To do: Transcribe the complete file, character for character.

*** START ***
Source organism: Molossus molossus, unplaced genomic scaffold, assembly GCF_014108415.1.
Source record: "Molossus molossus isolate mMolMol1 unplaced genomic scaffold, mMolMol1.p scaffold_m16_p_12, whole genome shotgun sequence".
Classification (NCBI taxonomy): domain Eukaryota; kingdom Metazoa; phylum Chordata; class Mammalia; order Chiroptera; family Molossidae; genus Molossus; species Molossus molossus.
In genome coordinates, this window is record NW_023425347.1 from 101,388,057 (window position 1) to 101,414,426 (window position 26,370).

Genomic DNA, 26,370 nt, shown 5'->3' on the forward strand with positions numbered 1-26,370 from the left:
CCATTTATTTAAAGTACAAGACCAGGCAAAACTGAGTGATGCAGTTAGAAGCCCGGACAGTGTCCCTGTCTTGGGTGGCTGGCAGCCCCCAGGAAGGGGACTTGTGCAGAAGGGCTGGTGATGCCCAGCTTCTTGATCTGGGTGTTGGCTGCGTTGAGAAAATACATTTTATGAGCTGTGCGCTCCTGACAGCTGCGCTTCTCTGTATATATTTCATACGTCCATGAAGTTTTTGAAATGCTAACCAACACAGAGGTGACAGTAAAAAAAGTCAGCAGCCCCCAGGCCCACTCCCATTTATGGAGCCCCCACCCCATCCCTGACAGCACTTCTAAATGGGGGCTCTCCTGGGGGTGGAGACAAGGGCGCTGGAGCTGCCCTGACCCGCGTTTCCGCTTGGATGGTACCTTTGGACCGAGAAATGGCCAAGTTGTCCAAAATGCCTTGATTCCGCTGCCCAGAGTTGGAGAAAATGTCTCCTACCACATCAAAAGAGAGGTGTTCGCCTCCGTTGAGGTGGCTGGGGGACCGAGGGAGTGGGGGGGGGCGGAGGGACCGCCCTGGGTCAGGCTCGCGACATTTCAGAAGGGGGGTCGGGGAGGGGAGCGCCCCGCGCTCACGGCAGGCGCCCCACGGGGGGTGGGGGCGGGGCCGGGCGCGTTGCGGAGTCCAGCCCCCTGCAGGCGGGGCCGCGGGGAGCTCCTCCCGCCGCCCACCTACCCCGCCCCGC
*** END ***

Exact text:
Source organism: Molossus molossus, unplaced genomic scaffold, assembly GCF_014108415.1.
Source record: "Molossus molossus isolate mMolMol1 unplaced genomic scaffold, mMolMol1.p scaffold_m16_p_12, whole genome shotgun sequence".
Classification (NCBI taxonomy): domain Eukaryota; kingdom Metazoa; phylum Chordata; class Mammalia; order Chiroptera; family Molossidae; genus Molossus; species Molossus molossus.
In genome coordinates, this window is record NW_023425347.1 from 101,388,057 (window position 1) to 101,414,426 (window position 26,370).

Genomic DNA, 26,370 nt, shown 5'->3' on the forward strand with positions numbered 1-26,370 from the left:
CCATTTATTTAAAGTACAAGACCAGGCAAAACTGAGTGATGCAGTTAGAAGCCCGGACAGTGTCCCTGTCTTGGGTGGCTGGCAGCCCCCAGGAAGGGGACTTGTGCAGAAGGGCTGGTGATGCCCAGCTTCTTGATCTGGGTGTTGGCTGCGTTGAGAAAATACATTTTATGAGCTGTGCGCTCCTGACAGCTGCGCTTCTCTGTATATATTTCATACGTCCATGAAGTTTTTGAAATGCTAACCAACACAGAGGTGACAGTAAAAAAAGTCAGCAGCCCCCAGGCCCACTCCCATTTATGGAGCCCCCACCCCATCCCTGACAGCACTTCTAAATGGGGGCTCTCCTGGGGGTGGAGACAAGGGCGCTGGAGCTGCCCTGACCCGCGTTTCCGCTTGGATGGTACCTTTGGACCGAGAAATGGCCAAGTTGTCCAAAATGCCTTGATTCCGCTGCCCAGAGTTGGAGAAAATGTCTCCTACCACATCAAAAGAGAGGTGTTCGCCTCCGTTGAGGTGGCTGGGGGACCGAGGGAGTGGGGGGGGGCGGAGGGACCGCCCTGGGTCAGGCTCGCGACATTTCAGAAGGGGGGTCGGGGAGGGGAGCGCCCCGCGCTCACGGCAGGCGCCCCACGGGGGGTGGGGGCGGGGCCGGGCGCGTTGCGGAGTCCAGCCCCCTGCAGGCGGGGCCGCGGGGAGCTCCTCCCGCCGCCCACCTACCCCGCCCCGC